Sens. Chris Murphy, left, and Richard Blumenthal. file photo
Senators Richard Blumenthal, left, and Chris Murphy file photo

Washington – Connecticut’s Democratic senators differed on Wednesday over President Trump’s decision to recognize Jerusalem as Israel’s capital, reversing decades of U.S. foreign policy.

Sen. Richard Blumenthal, D-Conn., supported the move, which sets in motion a process to move the U.S. embassy from Tel Aviv to a city that’s considered a holy site by Muslims and Christians as well as Jews.

“Jerusalem is the capital of Israel, and I’ve strongly supported acknowledging that simple fact,” said Blumenthal.

Blumenthal also sponsored a resolution in the last Congress that acknowledged Jerusalem as the “undivided capital of Israel.”

Sen. Chris Murphy, D-Conn., a member of the Senate Foreign Relations Committee, said, “Jerusalem is and always will be the capital of the state of Israel,” but said he continued to believe “that we should recognize it as such and move our embassy there when the time is right as part of a comprehensive peace agreement.”

Murphy also said he is “concerned that President Trump’s decision was made without fully considering the political and security implications.”

In making his announcement Wednesday in the Diplomatic Reception Room of the White House, Trump fulfilled a campaign promise that was important to many of his evangelical and Jewish supporters.

“Today we finally acknowledge the obvious — that Jerusalem is Israel’s capital,” Trump said.

In a statement, Blumenthal said he hoped the president’s announced recognition of Jerusalem “will be followed by meaningful steps to advance the peace process, including secure borders for Israel and a two-state solution.”

But Murphy said he is concerned the step Trump took “will further set back any hope of a deal between Israel and the Palestinians.

“If we mess this up, it could lead to violence in Israel and across the Middle East, put American diplomats in harm’s way and jeopardize the fragile regional partnerships we have in our fight against ISIS,” Murphy said.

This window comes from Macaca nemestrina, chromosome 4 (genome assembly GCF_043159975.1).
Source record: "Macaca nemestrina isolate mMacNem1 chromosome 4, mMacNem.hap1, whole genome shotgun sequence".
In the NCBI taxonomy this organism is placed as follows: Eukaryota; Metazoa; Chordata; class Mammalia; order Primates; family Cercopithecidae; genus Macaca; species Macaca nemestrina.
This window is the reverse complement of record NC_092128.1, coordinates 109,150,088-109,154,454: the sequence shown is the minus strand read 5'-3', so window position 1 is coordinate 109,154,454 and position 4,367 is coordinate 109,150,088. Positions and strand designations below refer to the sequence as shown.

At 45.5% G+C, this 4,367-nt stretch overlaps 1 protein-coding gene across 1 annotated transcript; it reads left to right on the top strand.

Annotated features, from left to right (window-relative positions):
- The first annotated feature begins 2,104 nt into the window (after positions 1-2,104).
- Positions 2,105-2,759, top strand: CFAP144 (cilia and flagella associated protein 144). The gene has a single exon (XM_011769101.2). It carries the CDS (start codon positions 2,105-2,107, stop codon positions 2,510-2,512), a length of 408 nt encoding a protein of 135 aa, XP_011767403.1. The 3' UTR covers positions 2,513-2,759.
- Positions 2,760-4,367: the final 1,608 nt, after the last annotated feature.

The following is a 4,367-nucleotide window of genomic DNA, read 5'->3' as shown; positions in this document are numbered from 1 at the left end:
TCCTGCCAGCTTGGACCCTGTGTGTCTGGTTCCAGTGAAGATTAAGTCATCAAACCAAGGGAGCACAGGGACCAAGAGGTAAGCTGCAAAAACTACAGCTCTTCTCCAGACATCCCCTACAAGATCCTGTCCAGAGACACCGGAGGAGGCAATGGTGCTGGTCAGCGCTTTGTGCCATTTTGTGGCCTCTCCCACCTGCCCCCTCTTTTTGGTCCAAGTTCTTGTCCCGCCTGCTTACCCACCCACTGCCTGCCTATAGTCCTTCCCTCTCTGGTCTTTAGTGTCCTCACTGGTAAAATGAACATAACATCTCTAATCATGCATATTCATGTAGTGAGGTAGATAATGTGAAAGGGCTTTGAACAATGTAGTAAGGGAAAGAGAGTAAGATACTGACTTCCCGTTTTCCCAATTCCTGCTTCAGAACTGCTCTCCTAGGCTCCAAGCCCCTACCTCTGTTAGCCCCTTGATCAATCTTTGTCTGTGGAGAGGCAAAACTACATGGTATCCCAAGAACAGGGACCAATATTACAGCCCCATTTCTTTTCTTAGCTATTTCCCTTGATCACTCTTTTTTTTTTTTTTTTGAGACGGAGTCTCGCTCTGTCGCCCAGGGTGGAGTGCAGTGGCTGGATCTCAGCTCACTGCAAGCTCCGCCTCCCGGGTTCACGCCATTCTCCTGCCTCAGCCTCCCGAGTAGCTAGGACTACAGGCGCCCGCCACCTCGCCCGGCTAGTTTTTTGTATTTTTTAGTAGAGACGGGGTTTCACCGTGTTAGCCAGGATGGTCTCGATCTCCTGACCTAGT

Trump’s announcement was supported by many GOP lawmakers, but not all of them.

Sen. John McCain said, “Issues surrounding the final and permanent status of Jerusalem must ultimately be resolved by Israelis and Palestinians as part of an internationally supported peace process.”

“That is why today’s policy announcement, as well as any future relocation of the U.S. Embassy in Israel from Tel Aviv to Jerusalem, should be part of a comprehensive diplomatic strategy in coordination with regional partners to achieve peace and security between Israelis and Palestinians,” McCain said.

Most resistance to Trump’s announcement came from Democrats.

“The President’s irresponsible decision to move our nation’s embassy to Jerusalem goes against decades of bipartisan American foreign policy and will likely increase tensions between Israelis and Palestinians, instead of moving us toward a lasting peace agreement,” said Rep. Rosa DeLauro, D-3rd District.

DeLauro called the bond between the United States and Israel “unshakable,” but, she said, “Peace is only attainable if the United States fully engages diplomatically as an honest broker between the Israelis and Palestinians with the goal of creating a comprehensive and durable two-state solution.”

Avatar photo

Ana has written about politics and policy in Washington, D.C.. for Gannett, Thompson Reuters and UPI. She was a special correspondent for the Miami Herald, and a regular contributor to The New York TImes, Advertising Age and several other publications. She has also worked in broadcast journalism, for CNN and several local NPR stations. She is a graduate of the University of Maryland School of Journalism.

Leave a comment